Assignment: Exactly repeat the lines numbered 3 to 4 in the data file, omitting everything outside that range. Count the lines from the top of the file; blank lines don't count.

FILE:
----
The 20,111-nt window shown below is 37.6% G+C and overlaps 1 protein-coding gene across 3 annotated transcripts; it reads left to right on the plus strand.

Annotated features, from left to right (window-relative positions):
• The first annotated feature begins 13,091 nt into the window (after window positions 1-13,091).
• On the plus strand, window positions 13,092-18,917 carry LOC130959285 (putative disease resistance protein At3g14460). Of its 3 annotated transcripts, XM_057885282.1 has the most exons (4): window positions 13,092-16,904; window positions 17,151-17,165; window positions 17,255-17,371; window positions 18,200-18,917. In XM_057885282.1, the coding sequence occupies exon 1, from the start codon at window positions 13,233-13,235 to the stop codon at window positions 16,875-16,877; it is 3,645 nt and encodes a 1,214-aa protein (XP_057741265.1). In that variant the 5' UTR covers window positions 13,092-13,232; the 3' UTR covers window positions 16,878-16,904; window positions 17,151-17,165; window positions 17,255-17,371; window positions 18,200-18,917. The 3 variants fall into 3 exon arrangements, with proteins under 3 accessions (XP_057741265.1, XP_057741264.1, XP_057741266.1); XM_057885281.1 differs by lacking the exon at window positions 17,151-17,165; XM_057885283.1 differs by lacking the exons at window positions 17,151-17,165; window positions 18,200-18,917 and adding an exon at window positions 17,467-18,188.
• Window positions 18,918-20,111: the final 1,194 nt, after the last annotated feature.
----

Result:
• The first annotated feature begins 13,091 nt into the window (after window positions 1-13,091).
• On the plus strand, window positions 13,092-18,917 carry LOC130959285 (putative disease resistance protein At3g14460). Of its 3 annotated transcripts, XM_057885282.1 has the most exons (4): window positions 13,092-16,904; window positions 17,151-17,165; window positions 17,255-17,371; window positions 18,200-18,917. In XM_057885282.1, the coding sequence occupies exon 1, from the start codon at window positions 13,233-13,235 to the stop codon at window positions 16,875-16,877; it is 3,645 nt and encodes a 1,214-aa protein (XP_057741265.1). In that variant the 5' UTR covers window positions 13,092-13,232; the 3' UTR covers window positions 16,878-16,904; window positions 17,151-17,165; window positions 17,255-17,371; window positions 18,200-18,917. The 3 variants fall into 3 exon arrangements, with proteins under 3 accessions (XP_057741265.1, XP_057741264.1, XP_057741266.1); XM_057885281.1 differs by lacking the exon at window positions 17,151-17,165; XM_057885283.1 differs by lacking the exons at window positions 17,151-17,165; window positions 18,200-18,917 and adding an exon at window positions 17,467-18,188.